Home › Market News › The Psychology of Fear
Digging into the recent break in the British Pound and citing a few examples from their own careers trading through stock market crashes, the Topstep coaches are discussing the psychology of fear when taking on highly volatile markets this week.
This week’s Funded Trader Shoutout goes out to John M., who racked up a cool $5,200 trading the E-Mini Nasdaq-100 futures today (Tuesday, September 27, 2022). John put his solid day together with only two trades, which tells us that he’s been practicing patience, waiting for the right setups to appear, and calculating risk like a pro!
Whether you’re in or out of the market, fear can create a sense of urgency, especially for those who haven’t traded through periods like this before. When volatility picks up and the daily ranges get wider and wider, the impulse to get involved while the markets are moving can be the deatch blow for an inexperienced trader.
When panic hits the market, it’s difficult to anticipate how long it will take to subside or how far prices will move. The temptation to throw all your rules out the window and jump in during the middle of a move just to “take a shot” can be overwhelming, but these are not the actions of a disciplined trader.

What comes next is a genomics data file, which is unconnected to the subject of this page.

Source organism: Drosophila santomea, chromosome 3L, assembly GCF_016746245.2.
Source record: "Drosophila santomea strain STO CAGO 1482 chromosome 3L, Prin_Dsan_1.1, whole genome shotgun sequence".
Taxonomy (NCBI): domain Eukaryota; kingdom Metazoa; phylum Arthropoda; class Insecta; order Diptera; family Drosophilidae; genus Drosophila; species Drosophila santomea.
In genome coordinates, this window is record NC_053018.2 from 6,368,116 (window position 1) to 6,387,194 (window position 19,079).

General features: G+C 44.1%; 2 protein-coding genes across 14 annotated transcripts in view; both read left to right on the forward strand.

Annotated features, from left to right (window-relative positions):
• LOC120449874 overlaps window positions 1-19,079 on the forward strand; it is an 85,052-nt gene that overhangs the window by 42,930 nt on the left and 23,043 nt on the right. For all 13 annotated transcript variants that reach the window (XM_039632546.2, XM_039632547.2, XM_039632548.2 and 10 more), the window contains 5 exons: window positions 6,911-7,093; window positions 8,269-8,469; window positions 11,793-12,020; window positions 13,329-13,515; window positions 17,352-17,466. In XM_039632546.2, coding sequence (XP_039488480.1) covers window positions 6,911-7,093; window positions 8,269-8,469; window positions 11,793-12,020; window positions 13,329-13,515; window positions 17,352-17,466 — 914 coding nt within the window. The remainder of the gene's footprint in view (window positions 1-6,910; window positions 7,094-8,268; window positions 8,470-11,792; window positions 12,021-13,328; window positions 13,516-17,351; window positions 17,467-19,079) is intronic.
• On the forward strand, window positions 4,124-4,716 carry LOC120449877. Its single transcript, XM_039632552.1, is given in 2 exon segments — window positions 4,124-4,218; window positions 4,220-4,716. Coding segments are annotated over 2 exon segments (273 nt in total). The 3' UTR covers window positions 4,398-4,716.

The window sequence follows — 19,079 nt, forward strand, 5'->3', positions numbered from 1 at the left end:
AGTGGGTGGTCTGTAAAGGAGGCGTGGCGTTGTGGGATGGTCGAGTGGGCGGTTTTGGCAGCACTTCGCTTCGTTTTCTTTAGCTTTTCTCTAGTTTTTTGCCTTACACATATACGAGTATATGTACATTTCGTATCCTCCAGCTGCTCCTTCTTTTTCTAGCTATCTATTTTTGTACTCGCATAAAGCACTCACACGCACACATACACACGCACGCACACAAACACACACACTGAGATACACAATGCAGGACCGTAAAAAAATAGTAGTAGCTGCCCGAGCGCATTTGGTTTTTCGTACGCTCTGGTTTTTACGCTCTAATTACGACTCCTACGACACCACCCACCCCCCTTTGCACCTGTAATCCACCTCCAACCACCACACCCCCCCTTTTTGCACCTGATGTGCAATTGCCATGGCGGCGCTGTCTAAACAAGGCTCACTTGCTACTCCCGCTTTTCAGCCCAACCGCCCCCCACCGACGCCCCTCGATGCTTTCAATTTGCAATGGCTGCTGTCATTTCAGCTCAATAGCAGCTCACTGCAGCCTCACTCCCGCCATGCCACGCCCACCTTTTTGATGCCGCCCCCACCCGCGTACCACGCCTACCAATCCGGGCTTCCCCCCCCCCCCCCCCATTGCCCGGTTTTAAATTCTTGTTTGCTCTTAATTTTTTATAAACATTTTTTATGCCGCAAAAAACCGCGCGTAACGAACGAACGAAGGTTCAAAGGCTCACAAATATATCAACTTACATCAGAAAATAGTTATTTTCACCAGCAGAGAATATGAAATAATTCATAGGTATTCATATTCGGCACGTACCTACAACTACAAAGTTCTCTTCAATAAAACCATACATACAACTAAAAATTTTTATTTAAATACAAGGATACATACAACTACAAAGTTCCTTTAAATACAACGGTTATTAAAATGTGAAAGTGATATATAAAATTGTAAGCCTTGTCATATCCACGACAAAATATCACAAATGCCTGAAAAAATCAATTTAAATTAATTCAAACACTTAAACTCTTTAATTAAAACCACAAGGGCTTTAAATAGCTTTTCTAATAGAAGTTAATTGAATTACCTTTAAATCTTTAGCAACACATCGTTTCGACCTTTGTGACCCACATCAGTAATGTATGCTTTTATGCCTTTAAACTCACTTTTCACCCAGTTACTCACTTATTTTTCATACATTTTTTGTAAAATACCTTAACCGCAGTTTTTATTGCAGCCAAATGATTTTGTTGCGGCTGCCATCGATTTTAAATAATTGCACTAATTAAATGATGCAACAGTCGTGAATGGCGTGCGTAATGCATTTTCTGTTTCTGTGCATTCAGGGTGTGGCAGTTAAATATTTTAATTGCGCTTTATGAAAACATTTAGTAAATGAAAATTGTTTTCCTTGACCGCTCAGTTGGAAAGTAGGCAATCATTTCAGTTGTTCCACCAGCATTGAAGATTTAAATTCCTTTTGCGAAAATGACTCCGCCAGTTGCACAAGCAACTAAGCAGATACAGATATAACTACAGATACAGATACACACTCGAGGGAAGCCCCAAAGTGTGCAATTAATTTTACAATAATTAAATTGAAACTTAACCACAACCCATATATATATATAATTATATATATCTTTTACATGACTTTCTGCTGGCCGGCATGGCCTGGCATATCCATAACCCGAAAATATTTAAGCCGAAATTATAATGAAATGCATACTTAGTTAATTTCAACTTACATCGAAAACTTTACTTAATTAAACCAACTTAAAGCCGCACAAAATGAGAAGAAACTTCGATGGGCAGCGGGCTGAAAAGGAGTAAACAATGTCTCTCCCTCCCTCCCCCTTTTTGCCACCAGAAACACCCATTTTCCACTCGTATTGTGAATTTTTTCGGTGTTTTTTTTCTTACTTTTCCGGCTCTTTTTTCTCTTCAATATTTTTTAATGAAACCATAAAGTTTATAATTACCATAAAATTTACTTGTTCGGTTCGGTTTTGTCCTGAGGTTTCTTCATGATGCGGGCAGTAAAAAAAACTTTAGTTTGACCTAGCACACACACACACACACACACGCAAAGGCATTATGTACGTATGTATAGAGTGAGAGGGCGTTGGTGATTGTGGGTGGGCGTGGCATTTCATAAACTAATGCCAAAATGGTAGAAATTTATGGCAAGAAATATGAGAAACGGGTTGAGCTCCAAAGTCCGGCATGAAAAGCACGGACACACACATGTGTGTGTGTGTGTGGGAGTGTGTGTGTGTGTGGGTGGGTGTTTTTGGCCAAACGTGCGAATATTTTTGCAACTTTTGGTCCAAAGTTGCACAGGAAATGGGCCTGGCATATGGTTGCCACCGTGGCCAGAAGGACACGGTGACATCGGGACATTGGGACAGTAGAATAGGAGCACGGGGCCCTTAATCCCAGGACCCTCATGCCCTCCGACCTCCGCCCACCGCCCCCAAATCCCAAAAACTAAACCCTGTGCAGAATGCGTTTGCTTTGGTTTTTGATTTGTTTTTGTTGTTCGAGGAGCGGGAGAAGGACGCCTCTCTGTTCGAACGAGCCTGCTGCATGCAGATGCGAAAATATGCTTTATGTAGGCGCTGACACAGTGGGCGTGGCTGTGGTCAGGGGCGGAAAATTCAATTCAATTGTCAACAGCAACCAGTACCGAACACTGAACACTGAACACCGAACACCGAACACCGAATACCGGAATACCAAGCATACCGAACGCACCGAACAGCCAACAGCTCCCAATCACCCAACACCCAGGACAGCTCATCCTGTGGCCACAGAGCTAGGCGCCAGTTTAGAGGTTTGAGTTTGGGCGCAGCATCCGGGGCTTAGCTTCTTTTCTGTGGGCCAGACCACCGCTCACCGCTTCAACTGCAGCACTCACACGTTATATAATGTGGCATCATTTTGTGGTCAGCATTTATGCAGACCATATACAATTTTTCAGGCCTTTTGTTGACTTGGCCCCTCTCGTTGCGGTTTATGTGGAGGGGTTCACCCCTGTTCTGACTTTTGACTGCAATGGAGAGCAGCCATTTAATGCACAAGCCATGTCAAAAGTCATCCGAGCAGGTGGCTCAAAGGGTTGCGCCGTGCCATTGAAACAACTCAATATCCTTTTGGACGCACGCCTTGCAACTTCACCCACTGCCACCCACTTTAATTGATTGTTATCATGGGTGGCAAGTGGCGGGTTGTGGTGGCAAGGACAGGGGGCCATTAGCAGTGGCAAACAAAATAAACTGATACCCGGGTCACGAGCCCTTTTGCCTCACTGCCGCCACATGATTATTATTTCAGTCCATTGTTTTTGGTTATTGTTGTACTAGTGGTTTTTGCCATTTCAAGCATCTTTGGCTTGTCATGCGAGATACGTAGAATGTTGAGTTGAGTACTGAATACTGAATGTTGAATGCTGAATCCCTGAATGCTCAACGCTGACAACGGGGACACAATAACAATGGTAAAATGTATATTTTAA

The old-timers say, “if you weren’t in when the move started, then you missed it.” That statement held true for a long time, and in some circumstances, it still holds true today. But, the markets have changed significantly since the days of the ‘87 crash. Technology has done away with outdated order entry methods and we have access to infinite amounts of data. You can trade the wild swings, but you shouldn’t do so blindly.
Have a plan. For example, you might want to consider tightening up your risk parameters and cutting your lot size in half, and know how much of your account value you are willing to risk on each trade.
Avoid overtrading. When the markets are speeding up, your trading should be slowing down. And if the markets get too thin, then just get out of the way. Take a step back and wait for a better opportunity. And try to remember that timing is everything. You can be right and wrong at the same time in this business, so spend some time looking for the right entry and exit levels.
Sometimes the best offense is a good defense, and always trade for tomorrow.